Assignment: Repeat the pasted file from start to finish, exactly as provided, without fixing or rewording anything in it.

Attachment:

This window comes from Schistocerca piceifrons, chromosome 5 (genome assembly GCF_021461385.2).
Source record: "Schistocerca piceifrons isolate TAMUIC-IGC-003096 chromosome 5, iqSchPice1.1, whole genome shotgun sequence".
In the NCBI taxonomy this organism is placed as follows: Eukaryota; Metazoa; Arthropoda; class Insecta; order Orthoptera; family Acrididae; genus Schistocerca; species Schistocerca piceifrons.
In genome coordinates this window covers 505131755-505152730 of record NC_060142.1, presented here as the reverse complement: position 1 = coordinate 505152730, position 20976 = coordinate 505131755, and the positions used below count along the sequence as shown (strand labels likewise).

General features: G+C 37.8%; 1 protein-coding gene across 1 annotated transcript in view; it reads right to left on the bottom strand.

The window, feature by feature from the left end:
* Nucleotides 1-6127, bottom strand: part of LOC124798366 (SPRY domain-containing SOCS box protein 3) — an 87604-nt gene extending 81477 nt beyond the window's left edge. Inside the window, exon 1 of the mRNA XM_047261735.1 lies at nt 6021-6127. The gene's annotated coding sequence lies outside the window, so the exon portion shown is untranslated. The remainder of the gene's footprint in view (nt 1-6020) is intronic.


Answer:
This window comes from Schistocerca piceifrons, chromosome 5 (genome assembly GCF_021461385.2).
Source record: "Schistocerca piceifrons isolate TAMUIC-IGC-003096 chromosome 5, iqSchPice1.1, whole genome shotgun sequence".
In the NCBI taxonomy this organism is placed as follows: Eukaryota; Metazoa; Arthropoda; class Insecta; order Orthoptera; family Acrididae; genus Schistocerca; species Schistocerca piceifrons.
In genome coordinates this window covers 505131755-505152730 of record NC_060142.1, presented here as the reverse complement: position 1 = coordinate 505152730, position 20976 = coordinate 505131755, and the positions used below count along the sequence as shown (strand labels likewise).

General features: G+C 37.8%; 1 protein-coding gene across 1 annotated transcript in view; it reads right to left on the bottom strand.

The window, feature by feature from the left end:
* Nucleotides 1-6127, bottom strand: part of LOC124798366 (SPRY domain-containing SOCS box protein 3) — an 87604-nt gene extending 81477 nt beyond the window's left edge. Inside the window, exon 1 of the mRNA XM_047261735.1 lies at nt 6021-6127. The gene's annotated coding sequence lies outside the window, so the exon portion shown is untranslated. The remainder of the gene's footprint in view (nt 1-6020) is intronic.